wherein the combustion air fuel ratio is estimated based on the increasing correction amount.
26. The fuel injection amount control device according to claim 23, wherein the target value changing means gradually changes the target air fuel ratio to the second target value after setting the target air fuel ratio on the rich side with respect to the second target value.
27. The fuel injection amount control device according to claim 23, wherein when the target air fuel ratio is set on the rich side with respect to the second target value, the target air fuel ratio is restricted with an air fuel ratio guard value, which is set to confine emission of exhaust gas within an allowable level.
28. A fuel injection amount control device for an internal combustion engine, the fuel injection amount control device comprising:
a secondary air supply device that supplies secondary air into an exhaust passage of the internal combustion engine;
target air fuel ratio setting means that sets a first target value as a target air fuel ratio when secondary air is supplied, the target air fuel ratio setting means setting a second target value as a target air fuel ratio when secondary air is stopped;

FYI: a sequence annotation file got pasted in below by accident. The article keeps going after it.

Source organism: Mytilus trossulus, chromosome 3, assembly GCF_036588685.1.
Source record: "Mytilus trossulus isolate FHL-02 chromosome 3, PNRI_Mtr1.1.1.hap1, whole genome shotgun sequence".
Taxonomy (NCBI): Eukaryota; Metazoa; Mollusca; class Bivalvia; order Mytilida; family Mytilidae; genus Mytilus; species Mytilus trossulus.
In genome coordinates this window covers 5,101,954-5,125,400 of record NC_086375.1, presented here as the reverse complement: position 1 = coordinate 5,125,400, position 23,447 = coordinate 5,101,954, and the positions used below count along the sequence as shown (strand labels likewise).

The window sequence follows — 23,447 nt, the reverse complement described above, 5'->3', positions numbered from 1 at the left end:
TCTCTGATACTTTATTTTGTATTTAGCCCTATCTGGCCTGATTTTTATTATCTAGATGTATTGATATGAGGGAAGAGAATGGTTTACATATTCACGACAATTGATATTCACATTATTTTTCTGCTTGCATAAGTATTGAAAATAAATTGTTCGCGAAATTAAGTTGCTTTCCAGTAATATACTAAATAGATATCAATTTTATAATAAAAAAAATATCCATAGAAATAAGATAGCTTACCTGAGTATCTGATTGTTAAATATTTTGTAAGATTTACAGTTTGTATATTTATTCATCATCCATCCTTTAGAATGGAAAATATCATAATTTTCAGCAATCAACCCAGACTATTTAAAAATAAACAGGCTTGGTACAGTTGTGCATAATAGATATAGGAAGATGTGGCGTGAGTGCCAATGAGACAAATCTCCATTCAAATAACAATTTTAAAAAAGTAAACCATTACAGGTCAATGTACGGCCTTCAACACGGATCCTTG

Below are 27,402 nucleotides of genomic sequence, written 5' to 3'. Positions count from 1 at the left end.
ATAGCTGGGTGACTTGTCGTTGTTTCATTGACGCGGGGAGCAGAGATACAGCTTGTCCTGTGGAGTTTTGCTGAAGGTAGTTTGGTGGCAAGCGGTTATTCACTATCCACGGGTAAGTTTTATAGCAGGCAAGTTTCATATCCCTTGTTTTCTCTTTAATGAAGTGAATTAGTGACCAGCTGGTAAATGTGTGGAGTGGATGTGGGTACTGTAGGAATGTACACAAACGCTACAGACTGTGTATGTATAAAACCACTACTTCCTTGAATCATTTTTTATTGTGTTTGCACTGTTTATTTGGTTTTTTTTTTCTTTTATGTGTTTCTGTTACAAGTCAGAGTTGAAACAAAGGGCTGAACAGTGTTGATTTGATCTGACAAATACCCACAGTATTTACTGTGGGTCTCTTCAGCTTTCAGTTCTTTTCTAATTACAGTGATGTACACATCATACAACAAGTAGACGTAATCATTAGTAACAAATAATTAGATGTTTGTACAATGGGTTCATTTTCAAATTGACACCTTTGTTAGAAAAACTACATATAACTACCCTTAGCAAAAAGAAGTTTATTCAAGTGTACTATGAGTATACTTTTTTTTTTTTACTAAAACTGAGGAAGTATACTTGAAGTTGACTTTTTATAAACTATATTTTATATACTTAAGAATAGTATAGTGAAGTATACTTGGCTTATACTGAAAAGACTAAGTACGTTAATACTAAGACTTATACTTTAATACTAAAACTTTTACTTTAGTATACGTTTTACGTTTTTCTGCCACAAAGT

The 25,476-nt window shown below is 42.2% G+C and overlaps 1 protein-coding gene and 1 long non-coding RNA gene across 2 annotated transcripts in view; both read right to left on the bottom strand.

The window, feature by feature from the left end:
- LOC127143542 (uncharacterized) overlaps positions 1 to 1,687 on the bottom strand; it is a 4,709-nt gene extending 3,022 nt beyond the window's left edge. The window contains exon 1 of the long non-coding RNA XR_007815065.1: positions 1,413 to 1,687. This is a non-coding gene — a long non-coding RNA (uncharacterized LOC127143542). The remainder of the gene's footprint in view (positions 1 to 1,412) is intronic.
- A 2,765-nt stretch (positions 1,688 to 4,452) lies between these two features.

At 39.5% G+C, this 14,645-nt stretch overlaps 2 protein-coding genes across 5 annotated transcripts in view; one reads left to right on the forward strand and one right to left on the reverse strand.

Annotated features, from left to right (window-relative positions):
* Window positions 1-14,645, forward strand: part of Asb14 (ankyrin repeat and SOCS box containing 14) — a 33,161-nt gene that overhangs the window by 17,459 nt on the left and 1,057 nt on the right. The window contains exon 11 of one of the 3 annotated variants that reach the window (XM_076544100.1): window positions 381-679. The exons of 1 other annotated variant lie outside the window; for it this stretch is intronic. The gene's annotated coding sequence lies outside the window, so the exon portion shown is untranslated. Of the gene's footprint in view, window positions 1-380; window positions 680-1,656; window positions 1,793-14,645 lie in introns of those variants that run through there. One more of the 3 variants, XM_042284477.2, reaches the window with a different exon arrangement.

fuel amount correcting means that corrects a fuel injection amount such that the air fuel ratio, which is on a downstream side of the inlet of secondary air in the exhaust passage, becomes the target air fuel ratio; and
target value changing means,
wherein when the target air fuel ratio is switched from the first target value to the second target value in a condition in which secondary air is stopped, the target value changing means initially sets the target air fuel ratio on a rich side with respect to the second target value, and thereafter changes the target air fuel ratio to the second target value; and
wherein the fuel injection amount control device further comprises:
air fuel ratio detecting means that detects the air fuel ratio on the downstream side of the inlet of secondary air in the exhaust passage, so that the air fuel ratio detected using the air fuel ratio detecting means is feedback controlled such that the air fuel ratio coincides with the target air fuel ratio, and
wherein the fuel amount correcting means calculates an air fuel ratio correction amount in accordance with a deviation between the air fuel ratio, which is detected using the air fuel ratio detecting means, and the target air fuel ratio to correct the fuel injection amount using the air fuel ratio correction amount.